What Does a Podiatrist Do?
Podiatrists are medical specialists who help with problems that affect your feet or lower legs. They can treat injuries as well as complications from ongoing health issues like diabetes. You might hear them called a podiatric physician or doctor of podiatric medicine.
Are They Doctors?
Podiatrists are doctors, but they don't go to traditional medical school. They have their own schools and professional associations. They also have "DPM" (doctor of podiatric medicine) after their names instead of "MD" (medical doctor).
Podiatrists can do surgery, reset broken bones, prescribe drugs, and order lab tests or X-rays. They often work closely with other specialists when a problem affects your feet or lower legs. In the U.S., podiatrists are licensed and regulated by state governments.
Education and Training
In college, students who want to be podiatrists take biology, chemistry, and physics along with other science classes to get ready for podiatry school. Most get a bachelor's degree in biology or a similar field of science.
Then they go to podiatry school for 4 years. They study how bones, nerves, and muscles work together to help you move. They also study the illnesses and injuries that can affect your feet. That includes how to diagnose them and treat them and how to fix the feet with surgery if needed.
There are nine podiatry schools in the U.S. accredited by the American Podiatric Medical Association.
Once students graduate from podiatry school, they work in a hospital for 3 years. This is called a residency, and they put what they've learned to use. They also work with doctors in other fields, including surgeons, anesthesiologists, pediatricians, and specialists in infectious diseases.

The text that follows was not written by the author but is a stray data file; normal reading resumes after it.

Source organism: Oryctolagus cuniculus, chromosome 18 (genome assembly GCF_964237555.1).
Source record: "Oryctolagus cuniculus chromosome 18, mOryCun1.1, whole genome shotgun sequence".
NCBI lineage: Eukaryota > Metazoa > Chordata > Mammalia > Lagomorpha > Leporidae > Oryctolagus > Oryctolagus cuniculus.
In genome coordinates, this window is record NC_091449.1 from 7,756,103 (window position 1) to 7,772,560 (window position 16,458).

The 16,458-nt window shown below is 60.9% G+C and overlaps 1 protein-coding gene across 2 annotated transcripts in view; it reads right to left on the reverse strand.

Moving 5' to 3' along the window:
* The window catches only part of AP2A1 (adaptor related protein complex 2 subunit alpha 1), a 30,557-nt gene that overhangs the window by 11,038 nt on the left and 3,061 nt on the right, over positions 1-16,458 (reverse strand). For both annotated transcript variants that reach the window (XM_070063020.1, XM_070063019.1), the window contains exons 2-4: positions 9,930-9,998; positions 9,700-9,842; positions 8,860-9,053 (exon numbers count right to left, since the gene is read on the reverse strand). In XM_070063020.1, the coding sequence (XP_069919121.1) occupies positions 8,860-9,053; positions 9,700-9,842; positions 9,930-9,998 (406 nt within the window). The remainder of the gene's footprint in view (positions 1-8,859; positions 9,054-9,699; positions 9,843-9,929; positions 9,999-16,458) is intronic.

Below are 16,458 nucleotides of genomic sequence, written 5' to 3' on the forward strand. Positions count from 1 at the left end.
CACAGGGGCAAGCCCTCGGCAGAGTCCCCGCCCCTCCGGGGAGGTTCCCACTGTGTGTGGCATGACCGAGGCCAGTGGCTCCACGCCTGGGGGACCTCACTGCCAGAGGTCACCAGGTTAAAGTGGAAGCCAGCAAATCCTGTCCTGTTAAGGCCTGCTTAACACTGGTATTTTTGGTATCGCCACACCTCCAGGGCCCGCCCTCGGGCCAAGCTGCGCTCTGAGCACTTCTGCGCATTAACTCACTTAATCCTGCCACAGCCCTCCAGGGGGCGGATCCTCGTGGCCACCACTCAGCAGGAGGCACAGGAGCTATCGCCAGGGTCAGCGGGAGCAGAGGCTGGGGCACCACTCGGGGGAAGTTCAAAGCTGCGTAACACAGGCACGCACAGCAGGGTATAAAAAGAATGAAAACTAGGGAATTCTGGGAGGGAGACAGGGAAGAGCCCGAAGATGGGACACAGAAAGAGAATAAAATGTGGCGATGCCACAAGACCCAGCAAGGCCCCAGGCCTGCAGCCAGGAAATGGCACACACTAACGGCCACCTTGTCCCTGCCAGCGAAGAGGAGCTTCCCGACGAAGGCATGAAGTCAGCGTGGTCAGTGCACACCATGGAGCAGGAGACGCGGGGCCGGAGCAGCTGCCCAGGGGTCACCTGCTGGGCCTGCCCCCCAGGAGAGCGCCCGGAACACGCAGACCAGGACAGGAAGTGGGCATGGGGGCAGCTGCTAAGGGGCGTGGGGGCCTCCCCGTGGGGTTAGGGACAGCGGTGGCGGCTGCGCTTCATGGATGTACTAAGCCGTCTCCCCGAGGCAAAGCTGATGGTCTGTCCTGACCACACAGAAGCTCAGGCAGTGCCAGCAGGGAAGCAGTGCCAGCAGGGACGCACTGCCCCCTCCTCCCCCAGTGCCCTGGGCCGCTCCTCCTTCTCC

After the residency, they can get advanced certifications in surgery on feet and ankles.
Conditions Podiatrists Treat
Podiatrists treat people of any age for many foot-related conditions, including:
- Fractures and sprains. Podiatrists regularly treat these common injuries when they affect a foot or ankle. They also work in sports medicine, treating foot problems athletes have and recommending ways to avoid them.
- Bunions and hammertoes. These are problems with the bones in your feet. A bunion happens when the joint at the base of your big toe gets bigger or knocked out of place. That makes the toe bend toward the others. A hammertoe is one that doesn't bend the right way.
Nail disorders. These include issues like an infection in your nail caused by a fungus or an ingrown toenail. That's when a corner or side of a nail grows into your toe instead of straight out.
- Diabetes. This is a condition in which your body either doesn't make a hormone called insulin or doesn't use it the way it should. Insulin helps you digest sugar. Diabetes can damage the nerves in your feet or legs, and you might have trouble getting enough blood to your feet.
Diabetes can cause serious complications. More than 65,000 people a year need to have a foot amputated -- removed by a doctor -- because of diabetes. A podiatrist can help prevent that. If you have diabetes, make sure to get any sore or callus on your feet checked out.